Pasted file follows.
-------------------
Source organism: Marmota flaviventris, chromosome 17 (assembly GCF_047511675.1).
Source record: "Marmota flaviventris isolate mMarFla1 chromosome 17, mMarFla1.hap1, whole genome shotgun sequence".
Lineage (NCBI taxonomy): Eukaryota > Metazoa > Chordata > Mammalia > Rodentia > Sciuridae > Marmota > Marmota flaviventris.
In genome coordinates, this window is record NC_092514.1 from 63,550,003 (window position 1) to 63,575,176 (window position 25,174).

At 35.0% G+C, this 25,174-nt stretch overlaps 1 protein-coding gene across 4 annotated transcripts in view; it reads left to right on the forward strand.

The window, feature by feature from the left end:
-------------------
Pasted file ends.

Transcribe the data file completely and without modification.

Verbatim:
Source organism: Marmota flaviventris, chromosome 17 (assembly GCF_047511675.1).
Source record: "Marmota flaviventris isolate mMarFla1 chromosome 17, mMarFla1.hap1, whole genome shotgun sequence".
Lineage (NCBI taxonomy): Eukaryota > Metazoa > Chordata > Mammalia > Rodentia > Sciuridae > Marmota > Marmota flaviventris.
In genome coordinates, this window is record NC_092514.1 from 63,550,003 (window position 1) to 63,575,176 (window position 25,174).

At 35.0% G+C, this 25,174-nt stretch overlaps 1 protein-coding gene across 4 annotated transcripts in view; it reads left to right on the forward strand.

The window, feature by feature from the left end: